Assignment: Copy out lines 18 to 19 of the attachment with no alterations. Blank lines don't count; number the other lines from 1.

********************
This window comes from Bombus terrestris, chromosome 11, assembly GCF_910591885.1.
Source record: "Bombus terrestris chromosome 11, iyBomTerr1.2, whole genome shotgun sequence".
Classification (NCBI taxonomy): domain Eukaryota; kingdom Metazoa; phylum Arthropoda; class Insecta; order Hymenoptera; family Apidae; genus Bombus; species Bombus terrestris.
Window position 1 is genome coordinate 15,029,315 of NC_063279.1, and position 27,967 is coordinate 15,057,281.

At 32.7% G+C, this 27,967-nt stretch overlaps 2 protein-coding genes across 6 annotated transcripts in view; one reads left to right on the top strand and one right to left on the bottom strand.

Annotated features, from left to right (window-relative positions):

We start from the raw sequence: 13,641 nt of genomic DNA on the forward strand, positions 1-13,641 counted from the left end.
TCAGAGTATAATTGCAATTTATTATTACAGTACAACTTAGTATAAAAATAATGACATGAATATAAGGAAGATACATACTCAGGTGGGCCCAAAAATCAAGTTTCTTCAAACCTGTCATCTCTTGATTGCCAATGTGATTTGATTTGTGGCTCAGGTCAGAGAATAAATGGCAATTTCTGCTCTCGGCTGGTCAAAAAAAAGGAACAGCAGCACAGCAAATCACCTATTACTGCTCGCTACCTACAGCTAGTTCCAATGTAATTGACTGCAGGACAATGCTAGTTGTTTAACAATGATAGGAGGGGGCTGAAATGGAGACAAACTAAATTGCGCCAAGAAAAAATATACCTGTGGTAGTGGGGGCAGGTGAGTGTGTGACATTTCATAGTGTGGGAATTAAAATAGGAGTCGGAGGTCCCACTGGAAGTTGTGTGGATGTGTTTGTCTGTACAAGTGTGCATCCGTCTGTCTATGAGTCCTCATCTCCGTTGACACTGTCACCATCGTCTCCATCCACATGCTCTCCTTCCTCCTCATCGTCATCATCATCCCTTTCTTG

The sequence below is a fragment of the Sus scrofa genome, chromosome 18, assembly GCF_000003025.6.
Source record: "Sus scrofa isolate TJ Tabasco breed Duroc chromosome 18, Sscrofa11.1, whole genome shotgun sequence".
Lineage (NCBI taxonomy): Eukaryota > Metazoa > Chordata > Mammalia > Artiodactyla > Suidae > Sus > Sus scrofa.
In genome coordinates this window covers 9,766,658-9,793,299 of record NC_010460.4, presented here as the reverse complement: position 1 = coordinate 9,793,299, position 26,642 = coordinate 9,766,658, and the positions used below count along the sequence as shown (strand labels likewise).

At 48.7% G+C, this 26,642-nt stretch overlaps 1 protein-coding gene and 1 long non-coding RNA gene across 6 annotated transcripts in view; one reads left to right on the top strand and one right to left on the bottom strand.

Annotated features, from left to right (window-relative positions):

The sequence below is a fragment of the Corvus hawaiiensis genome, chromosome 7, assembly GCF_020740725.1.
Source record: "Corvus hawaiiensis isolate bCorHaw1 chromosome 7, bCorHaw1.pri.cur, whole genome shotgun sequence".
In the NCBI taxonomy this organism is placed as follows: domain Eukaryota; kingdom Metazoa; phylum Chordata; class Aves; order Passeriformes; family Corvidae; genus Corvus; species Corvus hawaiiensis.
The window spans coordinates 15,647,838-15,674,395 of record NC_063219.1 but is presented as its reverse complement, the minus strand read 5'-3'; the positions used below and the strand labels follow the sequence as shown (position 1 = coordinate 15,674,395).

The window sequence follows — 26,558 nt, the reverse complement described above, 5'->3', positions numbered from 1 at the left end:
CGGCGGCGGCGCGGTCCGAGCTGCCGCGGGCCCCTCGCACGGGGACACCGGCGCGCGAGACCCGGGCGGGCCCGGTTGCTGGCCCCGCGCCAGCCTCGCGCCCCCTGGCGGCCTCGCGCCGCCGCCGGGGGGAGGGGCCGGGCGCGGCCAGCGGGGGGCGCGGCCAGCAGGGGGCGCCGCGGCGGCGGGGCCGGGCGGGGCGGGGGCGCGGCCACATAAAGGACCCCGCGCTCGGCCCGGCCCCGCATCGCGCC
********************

The window spans coordinates 15,647,838-15,674,395 of record NC_063219.1 but is presented as its reverse complement, the minus strand read 5'-3'; the positions used below and the strand labels follow the sequence as shown (position 1 = coordinate 15,674,395).

The window sequence follows — 26,558 nt, the reverse complement described above, 5'->3', positions numbered from 1 at the left end: